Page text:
It’s no secret that the world’s population is on the move, but it’s rare to get a glimpse of where that flow is happening. In a study released in Science, a team of geographers used data snapshots to create a broad analysis of global migrations over 20 years.
The first and simplest thing to notice with screens in general is perhaps ultimately the most important, may be this: people tend to watch.
If Google Glass should fail to catch on, if it ends up on the “meh” list in the Sunday Times Magazine, if most people decide they just don’t want this climactic iteration of the screen after all, there will be many reasons given. Those privacy (Glass wants you every waking second, cannot be hided) and safety concerns will likely be paramount because they are publicly definable “issues,” so evident, so debatable.
But if people also say “I just don’t like it, I don’t like the experience,” it will be because, in fashioning the ultimate personal screen, Google violated the very conditions that made screens so compelling in the first place: the containment of the frame, the placement of the screen on a device—an entity among others—a placement that allows us to look upon the screen from beyond.[atlantic]
Thomas thus reasons that usability as comfort here, exceeding security and privacy on Maslows scale of needs. That is different from the general perspective of self-Transcendence it currently has.
This is the first time in history that a meteorite has been filmed in the air after its light goes out. [more]
Update: Seems to be stone of parachute.
Posted in Gossip
Today the European Parliament voted on the Telecoms Single Market proposal, a major legislative achievement protecting net neutrality that will have a crucial impact on how European users experience the internet for generations.
The net neutrality advocacy organization Access praised the passage of the amended proposal in a blog post. “The text adopted today introduces comprehensive measures preserving the open internet by providing a clear and binding definition of network neutrality,” the organization says. “It also provides safeguards against different forms of network discrimination by prohibiting the blocking or throttling of content and services, while also preventing anti-competitive commercial agreements. The adopted provisions ensure that traffic management measures are conducted only when necessary, proportionate, temporary, targeted, transparent and in accordance with the law.” [Wired][boingboing]
Neelie Kroes soon will hand-over the European digital agenda to her successor. She leaves with an important legacy now. Those parties, yes those individuals, that gave amendments and approved them made this especially happen. Success should be celebrated.
Errol Morris’ documentary about Donald Rumsfeld, The Unknown Known, comes out next month.
When I first met Donald Rumsfeld in his offices in Washington, D.C., one of the things I said to him was that if we could provide an answer to the American public about why we went to war in Iraq, we would be rendering an important service. He agreed. Unfortunately, after having spent 33 hours over the course of a year interviewing Mr. Rumsfeld, I fear I know less about the origins of the Iraq war than when I started. A question presents itself: How could that be? How could I know less rather than more? Was he hiding something? Or was there really little more than met the eye?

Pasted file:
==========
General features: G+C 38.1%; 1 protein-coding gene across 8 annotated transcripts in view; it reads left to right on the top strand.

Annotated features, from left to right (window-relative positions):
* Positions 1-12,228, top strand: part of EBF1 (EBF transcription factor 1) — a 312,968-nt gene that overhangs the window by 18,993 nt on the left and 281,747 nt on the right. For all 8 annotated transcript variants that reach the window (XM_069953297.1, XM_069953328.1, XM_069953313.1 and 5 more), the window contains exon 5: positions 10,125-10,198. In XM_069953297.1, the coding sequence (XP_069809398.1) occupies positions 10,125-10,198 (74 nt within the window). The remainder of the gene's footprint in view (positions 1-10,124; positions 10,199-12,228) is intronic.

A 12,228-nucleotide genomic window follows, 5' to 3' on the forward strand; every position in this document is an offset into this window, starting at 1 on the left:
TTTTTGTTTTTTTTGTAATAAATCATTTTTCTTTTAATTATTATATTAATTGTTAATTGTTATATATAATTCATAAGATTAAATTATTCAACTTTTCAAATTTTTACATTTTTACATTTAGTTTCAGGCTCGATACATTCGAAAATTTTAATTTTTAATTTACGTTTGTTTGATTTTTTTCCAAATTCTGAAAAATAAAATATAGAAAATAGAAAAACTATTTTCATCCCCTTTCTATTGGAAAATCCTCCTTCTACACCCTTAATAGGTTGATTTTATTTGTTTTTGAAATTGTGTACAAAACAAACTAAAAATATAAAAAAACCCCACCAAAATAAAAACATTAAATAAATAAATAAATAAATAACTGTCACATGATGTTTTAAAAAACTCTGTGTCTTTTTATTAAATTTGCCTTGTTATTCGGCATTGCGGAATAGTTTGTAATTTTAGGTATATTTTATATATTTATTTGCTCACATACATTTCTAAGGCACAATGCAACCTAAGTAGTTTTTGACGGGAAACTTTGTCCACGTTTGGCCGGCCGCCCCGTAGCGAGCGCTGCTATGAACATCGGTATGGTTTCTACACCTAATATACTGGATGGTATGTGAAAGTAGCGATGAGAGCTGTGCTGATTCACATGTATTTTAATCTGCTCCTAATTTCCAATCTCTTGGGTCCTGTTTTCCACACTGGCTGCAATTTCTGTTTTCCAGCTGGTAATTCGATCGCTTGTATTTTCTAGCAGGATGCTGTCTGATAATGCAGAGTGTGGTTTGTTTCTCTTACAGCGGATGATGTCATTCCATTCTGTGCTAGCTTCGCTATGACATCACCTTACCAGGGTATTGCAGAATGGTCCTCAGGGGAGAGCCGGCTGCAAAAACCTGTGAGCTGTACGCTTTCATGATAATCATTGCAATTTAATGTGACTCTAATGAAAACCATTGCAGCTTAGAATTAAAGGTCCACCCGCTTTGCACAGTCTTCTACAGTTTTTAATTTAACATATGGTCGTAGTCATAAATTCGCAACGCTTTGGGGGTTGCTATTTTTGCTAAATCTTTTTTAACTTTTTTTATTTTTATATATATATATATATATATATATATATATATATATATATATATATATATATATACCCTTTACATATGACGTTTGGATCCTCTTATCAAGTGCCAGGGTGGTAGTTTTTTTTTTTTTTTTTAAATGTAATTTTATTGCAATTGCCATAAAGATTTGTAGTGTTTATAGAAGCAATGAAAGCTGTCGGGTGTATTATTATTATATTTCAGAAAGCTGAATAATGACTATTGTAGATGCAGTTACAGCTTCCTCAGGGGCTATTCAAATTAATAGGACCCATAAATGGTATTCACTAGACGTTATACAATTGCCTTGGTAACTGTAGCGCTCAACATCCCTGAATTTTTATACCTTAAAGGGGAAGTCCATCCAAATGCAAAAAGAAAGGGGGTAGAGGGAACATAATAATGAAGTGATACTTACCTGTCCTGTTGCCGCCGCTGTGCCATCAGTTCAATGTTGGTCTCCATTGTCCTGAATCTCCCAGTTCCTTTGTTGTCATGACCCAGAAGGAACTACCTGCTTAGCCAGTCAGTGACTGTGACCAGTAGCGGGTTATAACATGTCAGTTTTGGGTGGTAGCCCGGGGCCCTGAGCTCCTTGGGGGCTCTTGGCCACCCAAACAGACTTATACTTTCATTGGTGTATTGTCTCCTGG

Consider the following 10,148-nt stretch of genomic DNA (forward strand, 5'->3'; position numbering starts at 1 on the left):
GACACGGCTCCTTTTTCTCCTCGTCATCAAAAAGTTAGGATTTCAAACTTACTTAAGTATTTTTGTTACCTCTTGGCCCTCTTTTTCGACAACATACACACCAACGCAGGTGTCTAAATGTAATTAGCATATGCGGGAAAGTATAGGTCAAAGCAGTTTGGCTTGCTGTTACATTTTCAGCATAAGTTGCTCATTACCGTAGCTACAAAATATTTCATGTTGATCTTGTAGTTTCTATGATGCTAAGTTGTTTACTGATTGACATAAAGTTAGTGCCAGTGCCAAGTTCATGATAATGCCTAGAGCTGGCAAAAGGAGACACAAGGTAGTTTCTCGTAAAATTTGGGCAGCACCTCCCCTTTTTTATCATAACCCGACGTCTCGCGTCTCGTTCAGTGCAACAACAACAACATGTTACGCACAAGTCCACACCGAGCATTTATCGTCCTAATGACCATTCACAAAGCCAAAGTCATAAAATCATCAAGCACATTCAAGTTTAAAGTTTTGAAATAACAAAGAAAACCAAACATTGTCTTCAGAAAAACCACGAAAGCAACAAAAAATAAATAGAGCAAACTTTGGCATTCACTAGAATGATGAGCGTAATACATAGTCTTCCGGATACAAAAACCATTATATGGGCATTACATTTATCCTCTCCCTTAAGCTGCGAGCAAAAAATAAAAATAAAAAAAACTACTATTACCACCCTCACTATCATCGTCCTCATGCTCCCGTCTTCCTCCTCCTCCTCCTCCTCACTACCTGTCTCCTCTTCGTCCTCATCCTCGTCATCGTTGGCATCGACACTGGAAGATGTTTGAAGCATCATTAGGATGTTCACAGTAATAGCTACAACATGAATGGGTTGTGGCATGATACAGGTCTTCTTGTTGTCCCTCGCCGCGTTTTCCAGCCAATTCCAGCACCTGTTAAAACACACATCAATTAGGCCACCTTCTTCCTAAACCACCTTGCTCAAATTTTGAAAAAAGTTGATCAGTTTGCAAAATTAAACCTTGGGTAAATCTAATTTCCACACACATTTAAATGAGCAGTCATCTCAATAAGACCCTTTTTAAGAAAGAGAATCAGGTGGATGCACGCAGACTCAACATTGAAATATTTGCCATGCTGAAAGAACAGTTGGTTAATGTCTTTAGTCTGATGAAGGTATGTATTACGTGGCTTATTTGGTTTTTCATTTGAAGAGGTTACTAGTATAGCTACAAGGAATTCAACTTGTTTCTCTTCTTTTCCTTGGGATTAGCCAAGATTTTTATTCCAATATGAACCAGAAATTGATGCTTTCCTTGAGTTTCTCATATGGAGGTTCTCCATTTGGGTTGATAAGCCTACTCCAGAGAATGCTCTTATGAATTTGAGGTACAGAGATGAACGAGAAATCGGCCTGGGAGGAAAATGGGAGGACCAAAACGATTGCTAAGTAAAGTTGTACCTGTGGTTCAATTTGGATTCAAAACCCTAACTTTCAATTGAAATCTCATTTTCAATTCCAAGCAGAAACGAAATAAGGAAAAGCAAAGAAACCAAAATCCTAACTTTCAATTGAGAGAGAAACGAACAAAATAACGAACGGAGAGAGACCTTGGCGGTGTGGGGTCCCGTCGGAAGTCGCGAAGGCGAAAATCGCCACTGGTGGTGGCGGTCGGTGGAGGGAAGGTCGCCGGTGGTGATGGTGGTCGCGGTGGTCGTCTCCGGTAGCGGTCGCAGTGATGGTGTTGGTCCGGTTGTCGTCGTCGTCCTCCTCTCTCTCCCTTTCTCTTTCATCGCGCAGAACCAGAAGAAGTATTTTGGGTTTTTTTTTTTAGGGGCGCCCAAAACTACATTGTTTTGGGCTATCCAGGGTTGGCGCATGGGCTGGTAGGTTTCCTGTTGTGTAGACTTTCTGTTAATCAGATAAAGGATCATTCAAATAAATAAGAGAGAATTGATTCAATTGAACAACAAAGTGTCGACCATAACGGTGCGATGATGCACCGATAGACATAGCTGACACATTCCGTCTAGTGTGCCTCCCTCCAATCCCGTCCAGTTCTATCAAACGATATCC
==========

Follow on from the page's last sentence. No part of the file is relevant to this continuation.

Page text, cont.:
Morris got nothing from Rumsfeld, opposed to Fog of War, so what is there to know?
Read this and this for at least some understanding. [via brilliant]
Posted in Politics
It’s immensely troubling to discover that one of the biggest science publishers out there, Nature Publishing Group, has started telling academics that they need to get a “waiver” from their university’s open access policies. It seems to be an effort to punish authors at institutions that adopt open access policies.
Some other questionable games, including getting anyone having a paper published in Nature to waive their moral rights. Nature actively does not want its authors to be able to insist that their names always be associated with their work. Why? Does NPG imagine reusing articles it is given to publish in other ways, without providing proper attribution? It remains the only conceivable reason for this bizarre clause.
Nature seems to be attacking two separate, but fundamental values in academic publishing: both attribution and open access to knowledge. [techdirt]
Academics, don’t support such enterprise. You’re killing education, innovation and your own interests here. Universities should tell the professors that there will be no waivers, then hand them a list of other reputable journals that don’t require such bullshit. Nature won’t have much of a reputation if no one publishes through them.
High programmed trading is allowing for rigged markets according to Michael Lewis bestseller Flash Boys. See also the discussion here. Again, maybe the jumping of queues as mentioned in Tegenlicht, “special order types” are an even bigger problem. Where’s the solution?
OOSTKAPELLE- Het is een vrij uniek concept in Zeeland: een strandpaviljoen opgebouwd uit zeecontainers. Op het strand in Oostkapelle verrijst deze zomer een paviljoen dat uit drie zeecontainers bestaat.
Lees meer @ Omroepzeeland.nl
Video: Continue reading